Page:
Fr. James' Lectionary

The Lectionary is both a reading program for completing all of Holy Scripture on a one year schedule, and a daily comment on a portion of the day's reading wedded to a poem to give an added perspective on the theme.

Location: Amherst, Virginia, United States

Saturday, February 04, 2006

Heavenly Retribution

Psalm 37:19-42 Genesis 32 Isaiah 34 Mark 2

Daily Text: Isaiah 34

Heavenly Retribution
Edom represents the world of nations in this prophecy. The whole world is to heed the Holy One of Israel, for he is enraged over their hoards. One imagines that this hoarding is not simply the matter of piling up wealth, but the implications of that in a lack of trust in the LORD. His rage works itself out first in the heavens, that is in heavenly places where there are presumably beings that have set an example for the nations in the working of deep iniquity. That this is seen in earlier segments of Isaiah (e.g. 24:21), in the Revelation of Jesus Christ to John (Revelation 12:7-9), simply confirms what is obvious that the realm of the eternal also had its rebellion, its conflict, and its judgment. Always, it seems, what happens in heavenly spheres is then carried out in earthly and ‘timely’ ones. Whereas the Greeks saw their gods as being sort super humans, with the same traits and sins, the biblical view is different. There are ‘gods’ and angels, archangels, principalities and powers and they lead in both holiness and in iniquity. The iniquitous ones influence the sons of men and are held accountable first. Then their human counterparts are likewise held accountable. These ‘heavenly’ ones of iniquity are not super humans or even modeled after humans. They are part of the creation, simply removed from time, and some of them rebel and lead the way in rebellion. How they communicate with humans is never suggested, however, that they do influence them is unquestioned.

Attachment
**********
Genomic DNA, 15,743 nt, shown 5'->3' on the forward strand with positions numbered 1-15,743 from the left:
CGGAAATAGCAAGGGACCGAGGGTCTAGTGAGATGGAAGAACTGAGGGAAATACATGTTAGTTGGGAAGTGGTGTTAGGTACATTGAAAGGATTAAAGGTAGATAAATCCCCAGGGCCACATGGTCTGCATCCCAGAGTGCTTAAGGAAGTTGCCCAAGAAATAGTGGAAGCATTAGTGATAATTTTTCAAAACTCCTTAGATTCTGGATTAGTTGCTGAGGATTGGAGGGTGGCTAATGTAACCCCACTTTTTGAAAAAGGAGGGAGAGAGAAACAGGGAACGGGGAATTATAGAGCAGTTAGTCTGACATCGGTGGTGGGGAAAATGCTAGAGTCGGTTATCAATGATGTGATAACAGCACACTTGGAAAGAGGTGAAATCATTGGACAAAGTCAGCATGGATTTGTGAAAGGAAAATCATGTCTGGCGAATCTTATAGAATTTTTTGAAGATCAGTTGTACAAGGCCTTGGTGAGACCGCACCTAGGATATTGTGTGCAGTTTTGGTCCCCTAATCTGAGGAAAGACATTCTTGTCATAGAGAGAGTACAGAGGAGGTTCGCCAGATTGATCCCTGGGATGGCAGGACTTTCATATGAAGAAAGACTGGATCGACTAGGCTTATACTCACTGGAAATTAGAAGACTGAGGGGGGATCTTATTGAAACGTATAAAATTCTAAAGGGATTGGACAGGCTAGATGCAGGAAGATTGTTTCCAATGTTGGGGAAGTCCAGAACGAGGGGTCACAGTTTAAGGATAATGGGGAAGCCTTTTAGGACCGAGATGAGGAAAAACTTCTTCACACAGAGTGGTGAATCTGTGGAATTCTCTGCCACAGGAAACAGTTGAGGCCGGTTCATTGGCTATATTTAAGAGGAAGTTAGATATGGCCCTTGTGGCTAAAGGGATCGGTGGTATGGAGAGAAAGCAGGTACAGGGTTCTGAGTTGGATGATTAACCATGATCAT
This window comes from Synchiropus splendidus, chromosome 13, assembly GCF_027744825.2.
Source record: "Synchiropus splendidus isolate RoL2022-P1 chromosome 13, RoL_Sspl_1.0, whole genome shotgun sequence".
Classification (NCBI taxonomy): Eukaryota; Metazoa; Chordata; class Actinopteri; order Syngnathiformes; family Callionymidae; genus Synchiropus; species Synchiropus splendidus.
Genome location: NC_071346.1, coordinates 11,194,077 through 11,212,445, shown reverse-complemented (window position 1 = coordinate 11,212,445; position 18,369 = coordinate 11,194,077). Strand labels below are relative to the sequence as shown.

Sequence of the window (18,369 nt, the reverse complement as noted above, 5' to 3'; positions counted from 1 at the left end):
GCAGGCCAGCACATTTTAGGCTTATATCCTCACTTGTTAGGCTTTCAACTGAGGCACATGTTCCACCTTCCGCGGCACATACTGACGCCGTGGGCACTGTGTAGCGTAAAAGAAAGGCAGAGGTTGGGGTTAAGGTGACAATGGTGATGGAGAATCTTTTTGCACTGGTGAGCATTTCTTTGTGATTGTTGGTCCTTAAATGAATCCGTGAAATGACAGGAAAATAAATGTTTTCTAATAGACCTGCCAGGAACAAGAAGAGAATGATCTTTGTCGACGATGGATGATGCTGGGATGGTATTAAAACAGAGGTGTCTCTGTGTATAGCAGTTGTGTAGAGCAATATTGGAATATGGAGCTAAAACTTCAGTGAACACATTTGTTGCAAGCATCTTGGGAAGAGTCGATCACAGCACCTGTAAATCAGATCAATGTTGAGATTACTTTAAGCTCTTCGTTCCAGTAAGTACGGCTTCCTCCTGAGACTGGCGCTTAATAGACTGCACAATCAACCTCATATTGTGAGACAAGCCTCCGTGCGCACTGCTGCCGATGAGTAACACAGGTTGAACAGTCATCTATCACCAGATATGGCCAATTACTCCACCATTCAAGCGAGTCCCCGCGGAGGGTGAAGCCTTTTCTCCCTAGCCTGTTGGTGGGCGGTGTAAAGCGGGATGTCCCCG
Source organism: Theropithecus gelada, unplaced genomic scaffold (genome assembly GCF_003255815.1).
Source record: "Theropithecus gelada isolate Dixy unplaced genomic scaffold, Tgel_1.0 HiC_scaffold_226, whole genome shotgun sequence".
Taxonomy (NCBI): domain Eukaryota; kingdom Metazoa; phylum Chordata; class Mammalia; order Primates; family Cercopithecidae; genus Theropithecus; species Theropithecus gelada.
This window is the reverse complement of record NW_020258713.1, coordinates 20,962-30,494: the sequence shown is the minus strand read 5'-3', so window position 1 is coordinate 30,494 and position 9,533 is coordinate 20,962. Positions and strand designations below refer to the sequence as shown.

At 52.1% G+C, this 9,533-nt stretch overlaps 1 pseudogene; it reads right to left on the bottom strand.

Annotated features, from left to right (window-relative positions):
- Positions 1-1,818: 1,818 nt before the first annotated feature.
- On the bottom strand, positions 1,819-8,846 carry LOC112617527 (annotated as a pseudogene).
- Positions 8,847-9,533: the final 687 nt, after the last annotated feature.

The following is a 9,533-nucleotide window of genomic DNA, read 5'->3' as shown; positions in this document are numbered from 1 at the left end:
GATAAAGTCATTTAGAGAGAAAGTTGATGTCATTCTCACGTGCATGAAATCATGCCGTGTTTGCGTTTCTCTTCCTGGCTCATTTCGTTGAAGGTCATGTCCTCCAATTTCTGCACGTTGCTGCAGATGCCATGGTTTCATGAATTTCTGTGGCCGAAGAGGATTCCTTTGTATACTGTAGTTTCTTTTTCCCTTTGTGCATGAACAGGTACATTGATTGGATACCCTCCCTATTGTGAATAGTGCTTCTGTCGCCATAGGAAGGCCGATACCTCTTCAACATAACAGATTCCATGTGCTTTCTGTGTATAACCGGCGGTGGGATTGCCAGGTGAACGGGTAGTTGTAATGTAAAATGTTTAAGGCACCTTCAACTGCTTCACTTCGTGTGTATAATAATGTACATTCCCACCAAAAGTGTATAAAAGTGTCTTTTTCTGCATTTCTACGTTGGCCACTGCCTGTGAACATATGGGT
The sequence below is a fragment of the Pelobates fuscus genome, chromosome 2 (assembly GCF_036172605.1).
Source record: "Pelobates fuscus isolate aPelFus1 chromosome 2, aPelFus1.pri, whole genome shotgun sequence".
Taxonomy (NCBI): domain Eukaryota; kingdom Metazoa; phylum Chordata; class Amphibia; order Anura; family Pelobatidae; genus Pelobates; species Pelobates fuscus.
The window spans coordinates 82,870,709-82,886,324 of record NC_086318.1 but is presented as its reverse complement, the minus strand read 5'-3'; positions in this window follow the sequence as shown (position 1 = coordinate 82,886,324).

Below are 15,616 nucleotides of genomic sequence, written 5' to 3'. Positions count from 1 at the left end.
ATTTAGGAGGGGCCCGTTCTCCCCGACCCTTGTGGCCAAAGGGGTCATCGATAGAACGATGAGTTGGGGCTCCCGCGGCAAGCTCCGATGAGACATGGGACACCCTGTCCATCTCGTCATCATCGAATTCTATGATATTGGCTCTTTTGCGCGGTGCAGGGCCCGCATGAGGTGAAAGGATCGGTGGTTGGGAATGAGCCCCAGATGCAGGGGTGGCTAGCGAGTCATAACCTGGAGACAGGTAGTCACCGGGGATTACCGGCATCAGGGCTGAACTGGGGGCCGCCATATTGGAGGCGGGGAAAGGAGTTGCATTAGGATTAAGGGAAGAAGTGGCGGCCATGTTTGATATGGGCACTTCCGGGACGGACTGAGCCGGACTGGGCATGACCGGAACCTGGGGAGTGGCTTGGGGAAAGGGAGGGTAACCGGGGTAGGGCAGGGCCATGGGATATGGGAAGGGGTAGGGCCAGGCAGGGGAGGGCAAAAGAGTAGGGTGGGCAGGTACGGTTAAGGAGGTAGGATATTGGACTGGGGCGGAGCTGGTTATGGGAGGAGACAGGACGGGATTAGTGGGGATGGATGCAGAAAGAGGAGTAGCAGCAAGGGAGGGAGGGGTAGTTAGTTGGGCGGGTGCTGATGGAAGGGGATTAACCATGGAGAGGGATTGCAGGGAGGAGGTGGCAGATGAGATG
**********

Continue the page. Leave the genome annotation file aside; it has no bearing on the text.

When the LORD attacks the earth, he leaves the bodies unburied. This is the greatest offense in both ancient and contemporary times. It is a mark of great disrespect and the LORD makes it against these nations. Subsequently, he moves against Edom and the most terrible revenge is taken leaving the land unfit for human habitation. At the same time this move against Edom reassures Judah that she is different. God, while he punishes her, also loves her and will treat her differently in the end time. All of this is presumably ‘end time’ material, last days, if you will.

The 34. Chapter of the Prophet IsaiahAbraham Cowley
Awake, and with attention hear,
Thou drowsy World, for it concerns thee near;
Awake, I say, and listen well,
To what from God, I, his loud prophet, tell.
Bid both the poles suppress their stormy noise,
And bid the roaring sea contain its voice.
Be still thou Sea, be still thou Air and Earth,
Still, as old Chaos, before motion’s birth,
A dreadful host of judgments is gone out;
In strength and number more
Then e’er was raised by God before,
To scourge the rebel World, and march it round about.

I see the Sword of God brandished above;
And from it streams a dismal ray;
I see the scabbard cast away.
How red anon with slaughter will it prove!
How will it sweat and reek in blood!

How will the scarlet-glutton be o’er-gorged with his food!
And devour all the mighty feast!
Nothing soon but bones will rest.
God does a solemn sacrifice prepare;
But not of oxen, nor of rams,
Not of kids, nor of their dams
Not of heifers, nor of lambs.